Well … if you’re here after yesterday, then you definitely get extra credit! We had a (not surprisingly) huge funeral for a much loved and long standing member of our parish, Peter Herman. And I’m glad to see so many of you also here today because we’ll be celebrating, mostly after this service, the recipient of this year’s Audrey Davies Award for outstanding service to our parish, Jen Young. I can think of few so deserving as Jen, and was thrilled to hear she was selected to be this year’s recipient. But more on that at the coffee hour shortly. (Congratulations, Jen!)
And of course - Happy Mother’s Day. I’ll say a prayer for our mothers present and absent at the end of the Prayers of the People.
I thought I’d keep today light, and the church makes that a bit easier because in our liturgical calendar today is one of my favorites, actually: Rogation Sunday. This is an English thing, and remember we are descended from the Church of England. The name “Episcopal Church” was our attempt to rebrand ourselves after the Revolutionary War when to be called the “Church of England” was probably not going to win many converts.
“Episcopal” just comes from the Greek word meaning “bishops,” and so we basically called ourselves “that church with bishops,” removing the English connection from the title altogether -- but not from our identity in a deeper way. As Episcopalians we’ve had the advantage of being able to pick and choose the things we like about that English (or Anglican) identity: no king, but pomp, yes, and all this wonderful architecture. And such charming occasions as Rogation Days. Rogare is the Latin word for “ask” and the church for centuries has set aside these latter days of Easter to “ask” God’s blessing on our fields and the crop about to be planted. Practicality trumps liturgy, and theology, at a certain point; we need food to eat. That’s where our thoughts turn (or used to) in late spring.
Where I served before coming to St. James, about sixty miles north of here, we actually ended church on Rogation Sunday and then walked about ten minutes up the hill from the river to the farm of one of our parishioners to bless his fields. His family was descended from the English Livingstons who were granted large tracts of property along the Hudson River by Queen Anne in 1704, who at the same time also granted 200 acres of farmland in lower Manhattan to Trinity Church Wall Street. Just 214 acres. (Today they own just 14.)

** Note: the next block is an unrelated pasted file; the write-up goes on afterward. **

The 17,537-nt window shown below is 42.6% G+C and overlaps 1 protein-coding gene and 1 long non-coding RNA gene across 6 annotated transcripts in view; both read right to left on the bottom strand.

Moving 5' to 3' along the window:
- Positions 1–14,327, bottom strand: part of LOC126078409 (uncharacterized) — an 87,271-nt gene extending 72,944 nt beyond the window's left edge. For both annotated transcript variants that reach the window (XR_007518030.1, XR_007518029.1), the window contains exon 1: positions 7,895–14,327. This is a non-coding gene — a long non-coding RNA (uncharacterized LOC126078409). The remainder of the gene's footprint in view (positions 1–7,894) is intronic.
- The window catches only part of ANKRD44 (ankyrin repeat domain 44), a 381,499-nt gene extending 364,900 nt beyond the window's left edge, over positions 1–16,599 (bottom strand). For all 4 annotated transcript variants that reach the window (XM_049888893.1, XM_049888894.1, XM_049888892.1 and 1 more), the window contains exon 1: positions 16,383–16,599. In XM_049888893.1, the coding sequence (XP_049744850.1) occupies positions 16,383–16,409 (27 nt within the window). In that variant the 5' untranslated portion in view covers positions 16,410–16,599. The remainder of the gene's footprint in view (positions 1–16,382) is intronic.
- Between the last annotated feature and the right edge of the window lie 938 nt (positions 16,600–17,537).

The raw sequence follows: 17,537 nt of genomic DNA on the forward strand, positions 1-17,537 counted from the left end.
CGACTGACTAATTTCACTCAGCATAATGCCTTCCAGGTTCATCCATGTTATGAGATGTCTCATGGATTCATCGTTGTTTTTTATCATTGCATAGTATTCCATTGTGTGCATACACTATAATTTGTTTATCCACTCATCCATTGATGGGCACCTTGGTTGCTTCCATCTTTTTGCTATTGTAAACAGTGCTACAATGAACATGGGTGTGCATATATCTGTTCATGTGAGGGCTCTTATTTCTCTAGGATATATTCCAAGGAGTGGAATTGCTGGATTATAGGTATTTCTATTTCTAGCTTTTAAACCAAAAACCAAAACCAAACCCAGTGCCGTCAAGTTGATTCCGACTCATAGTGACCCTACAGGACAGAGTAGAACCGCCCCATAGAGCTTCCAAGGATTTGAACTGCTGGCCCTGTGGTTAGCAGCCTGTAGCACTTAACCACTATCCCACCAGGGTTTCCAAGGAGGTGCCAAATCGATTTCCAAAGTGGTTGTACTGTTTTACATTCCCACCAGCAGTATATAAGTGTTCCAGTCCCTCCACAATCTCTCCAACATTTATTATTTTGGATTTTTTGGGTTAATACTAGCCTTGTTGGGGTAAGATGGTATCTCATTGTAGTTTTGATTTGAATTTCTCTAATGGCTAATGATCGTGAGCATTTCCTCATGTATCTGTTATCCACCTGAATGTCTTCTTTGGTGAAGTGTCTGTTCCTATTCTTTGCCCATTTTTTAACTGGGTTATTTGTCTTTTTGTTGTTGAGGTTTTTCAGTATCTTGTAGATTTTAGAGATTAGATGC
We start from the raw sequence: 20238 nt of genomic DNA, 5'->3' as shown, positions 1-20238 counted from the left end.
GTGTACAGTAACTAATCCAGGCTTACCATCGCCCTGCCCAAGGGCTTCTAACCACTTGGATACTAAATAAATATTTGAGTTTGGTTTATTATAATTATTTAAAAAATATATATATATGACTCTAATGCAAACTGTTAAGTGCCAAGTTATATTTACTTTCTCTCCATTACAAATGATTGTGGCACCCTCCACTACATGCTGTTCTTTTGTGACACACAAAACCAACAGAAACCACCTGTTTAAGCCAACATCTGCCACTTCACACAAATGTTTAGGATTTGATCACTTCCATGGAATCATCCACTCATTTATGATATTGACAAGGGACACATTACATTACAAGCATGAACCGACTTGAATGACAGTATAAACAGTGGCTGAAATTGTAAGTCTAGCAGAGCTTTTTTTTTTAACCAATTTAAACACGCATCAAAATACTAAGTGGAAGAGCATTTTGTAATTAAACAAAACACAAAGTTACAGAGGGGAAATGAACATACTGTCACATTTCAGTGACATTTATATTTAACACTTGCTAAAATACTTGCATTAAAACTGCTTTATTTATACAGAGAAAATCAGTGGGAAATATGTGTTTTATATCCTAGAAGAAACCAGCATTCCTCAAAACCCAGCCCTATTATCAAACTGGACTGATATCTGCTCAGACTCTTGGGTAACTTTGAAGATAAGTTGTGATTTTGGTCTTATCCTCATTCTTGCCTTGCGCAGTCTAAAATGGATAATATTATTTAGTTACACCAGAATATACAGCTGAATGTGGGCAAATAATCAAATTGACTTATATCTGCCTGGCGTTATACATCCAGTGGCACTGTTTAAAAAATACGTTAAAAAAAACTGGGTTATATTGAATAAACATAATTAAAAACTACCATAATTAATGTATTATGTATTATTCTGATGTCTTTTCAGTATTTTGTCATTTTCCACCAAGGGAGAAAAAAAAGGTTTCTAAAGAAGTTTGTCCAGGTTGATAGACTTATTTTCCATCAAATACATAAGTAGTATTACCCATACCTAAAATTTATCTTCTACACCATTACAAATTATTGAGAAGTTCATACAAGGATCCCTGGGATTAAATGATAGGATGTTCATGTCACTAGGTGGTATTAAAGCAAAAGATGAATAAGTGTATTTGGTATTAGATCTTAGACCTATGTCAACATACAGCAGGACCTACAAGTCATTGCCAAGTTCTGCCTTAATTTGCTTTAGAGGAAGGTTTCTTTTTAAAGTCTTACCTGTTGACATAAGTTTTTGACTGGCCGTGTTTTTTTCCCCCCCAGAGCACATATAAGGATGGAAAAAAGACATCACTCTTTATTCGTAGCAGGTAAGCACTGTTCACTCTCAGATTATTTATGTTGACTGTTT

What remained of that farm of my former parishioner, (like with Trinity Wall St) just a small tract by now, was a working farm and we as a parish would all march up there after church and trudge through his fields blessing them. It was a lot of fun.
The English custom (on which this was based) was just that: the clergy and a procession of people would spend Rogation days--they go from today until next Thursday, which is the feast of the Ascension--they’d spend those days “beating the bounds” of the parish. That is, marking the perimeter of land that the church belonged to (think “parish” not like a single church but a whole area, like they still use that word in Louisiana, parishes for neighborhoods), marking that perimeter and then blessing the fields within it.
We don’t really have rituals for this in our time, but if we did, I like to think we’d be more grateful for the food we eat, and the labor that goes into it.
Church customs like this can seem antiquated in a world where food just appears, is genetically modified so it can be shipped from far away any time of the year and so give us the illusion that we can have whatever we want whenever we want it. Even if that’s true, food is always work, for someone, somewhere. Ancient customs once born of necessity can at least still remind us today not to take for granted the fact that food (and everything that sustains us) is a gift of God, of the earth, and of the work of others’ toil on our behalf. It is, and was ever thus.
I know you had no idea when you walked in here that it was Rogation Sunday (or even what that was). But I hope today we can leave here more thankful for what we have than we were when we walked in. If coming to church does no more than just that for us, increasing our gratitude, it will have been more than enough.
Happy Rogation Sunday.